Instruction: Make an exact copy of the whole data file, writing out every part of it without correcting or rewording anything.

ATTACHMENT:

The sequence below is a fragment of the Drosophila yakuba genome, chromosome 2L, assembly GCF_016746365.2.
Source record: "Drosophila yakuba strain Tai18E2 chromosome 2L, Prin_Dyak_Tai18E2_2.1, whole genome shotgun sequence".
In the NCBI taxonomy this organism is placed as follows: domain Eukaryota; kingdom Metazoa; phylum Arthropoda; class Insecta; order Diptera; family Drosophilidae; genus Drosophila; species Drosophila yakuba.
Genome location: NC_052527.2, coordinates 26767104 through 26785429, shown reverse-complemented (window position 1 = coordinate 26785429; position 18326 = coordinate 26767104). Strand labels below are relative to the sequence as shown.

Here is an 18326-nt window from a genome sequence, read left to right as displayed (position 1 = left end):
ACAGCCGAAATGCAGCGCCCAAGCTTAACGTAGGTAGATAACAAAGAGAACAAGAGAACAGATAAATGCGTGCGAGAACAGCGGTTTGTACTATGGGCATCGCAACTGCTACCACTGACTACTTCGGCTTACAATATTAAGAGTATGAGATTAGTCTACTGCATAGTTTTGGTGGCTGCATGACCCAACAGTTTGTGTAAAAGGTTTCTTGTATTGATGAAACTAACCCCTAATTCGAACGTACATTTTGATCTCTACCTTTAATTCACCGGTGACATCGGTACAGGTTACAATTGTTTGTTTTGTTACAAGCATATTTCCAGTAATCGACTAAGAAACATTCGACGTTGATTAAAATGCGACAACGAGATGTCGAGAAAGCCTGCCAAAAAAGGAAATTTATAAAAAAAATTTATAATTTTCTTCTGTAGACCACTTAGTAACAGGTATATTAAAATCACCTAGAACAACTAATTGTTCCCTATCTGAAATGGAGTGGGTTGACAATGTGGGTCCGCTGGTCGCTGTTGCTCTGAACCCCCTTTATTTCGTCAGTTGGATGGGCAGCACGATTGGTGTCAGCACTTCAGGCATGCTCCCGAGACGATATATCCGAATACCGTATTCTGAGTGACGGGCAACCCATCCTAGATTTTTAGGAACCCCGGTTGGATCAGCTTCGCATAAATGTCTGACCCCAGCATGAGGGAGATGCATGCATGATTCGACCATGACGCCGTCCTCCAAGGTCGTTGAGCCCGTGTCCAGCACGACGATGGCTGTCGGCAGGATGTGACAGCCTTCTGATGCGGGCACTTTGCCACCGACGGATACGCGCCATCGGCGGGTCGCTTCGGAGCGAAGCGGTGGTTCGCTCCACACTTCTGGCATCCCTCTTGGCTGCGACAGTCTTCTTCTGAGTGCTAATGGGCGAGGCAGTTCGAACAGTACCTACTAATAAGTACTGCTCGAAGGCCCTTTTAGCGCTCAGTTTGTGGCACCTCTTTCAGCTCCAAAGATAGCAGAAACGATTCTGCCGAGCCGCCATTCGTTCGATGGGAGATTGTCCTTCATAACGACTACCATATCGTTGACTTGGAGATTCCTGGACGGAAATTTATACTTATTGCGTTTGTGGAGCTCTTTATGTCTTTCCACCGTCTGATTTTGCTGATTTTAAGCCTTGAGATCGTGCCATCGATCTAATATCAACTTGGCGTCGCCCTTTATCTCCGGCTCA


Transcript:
The sequence below is a fragment of the Drosophila yakuba genome, chromosome 2L, assembly GCF_016746365.2.
Source record: "Drosophila yakuba strain Tai18E2 chromosome 2L, Prin_Dyak_Tai18E2_2.1, whole genome shotgun sequence".
In the NCBI taxonomy this organism is placed as follows: domain Eukaryota; kingdom Metazoa; phylum Arthropoda; class Insecta; order Diptera; family Drosophilidae; genus Drosophila; species Drosophila yakuba.
Genome location: NC_052527.2, coordinates 26767104 through 26785429, shown reverse-complemented (window position 1 = coordinate 26785429; position 18326 = coordinate 26767104). Strand labels below are relative to the sequence as shown.

Here is an 18326-nt window from a genome sequence, read left to right as displayed (position 1 = left end):
ACAGCCGAAATGCAGCGCCCAAGCTTAACGTAGGTAGATAACAAAGAGAACAAGAGAACAGATAAATGCGTGCGAGAACAGCGGTTTGTACTATGGGCATCGCAACTGCTACCACTGACTACTTCGGCTTACAATATTAAGAGTATGAGATTAGTCTACTGCATAGTTTTGGTGGCTGCATGACCCAACAGTTTGTGTAAAAGGTTTCTTGTATTGATGAAACTAACCCCTAATTCGAACGTACATTTTGATCTCTACCTTTAATTCACCGGTGACATCGGTACAGGTTACAATTGTTTGTTTTGTTACAAGCATATTTCCAGTAATCGACTAAGAAACATTCGACGTTGATTAAAATGCGACAACGAGATGTCGAGAAAGCCTGCCAAAAAAGGAAATTTATAAAAAAAATTTATAATTTTCTTCTGTAGACCACTTAGTAACAGGTATATTAAAATCACCTAGAACAACTAATTGTTCCCTATCTGAAATGGAGTGGGTTGACAATGTGGGTCCGCTGGTCGCTGTTGCTCTGAACCCCCTTTATTTCGTCAGTTGGATGGGCAGCACGATTGGTGTCAGCACTTCAGGCATGCTCCCGAGACGATATATCCGAATACCGTATTCTGAGTGACGGGCAACCCATCCTAGATTTTTAGGAACCCCGGTTGGATCAGCTTCGCATAAATGTCTGACCCCAGCATGAGGGAGATGCATGCATGATTCGACCATGACGCCGTCCTCCAAGGTCGTTGAGCCCGTGTCCAGCACGACGATGGCTGTCGGCAGGATGTGACAGCCTTCTGATGCGGGCACTTTGCCACCGACGGATACGCGCCATCGGCGGGTCGCTTCGGAGCGAAGCGGTGGTTCGCTCCACACTTCTGGCATCCCTCTTGGCTGCGACAGTCTTCTTCTGAGTGCTAATGGGCGAGGCAGTTCGAACAGTACCTACTAATAAGTACTGCTCGAAGGCCCTTTTAGCGCTCAGTTTGTGGCACCTCTTTCAGCTCCAAAGATAGCAGAAACGATTCTGCCGAGCCGCCATTCGTTCGATGGGAGATTGTCCTTCATAACGACTACCATATCGTTGACTTGGAGATTCCTGGACGGAAATTTATACTTATTGCGTTTGTGGAGCTCTTTATGTCTTTCCACCGTCTGATTTTGCTGATTTTAAGCCTTGAGATCGTGCCATCGATCTAATATCAACTTGGCGTCGCCCTTTATCTCCGGCTCA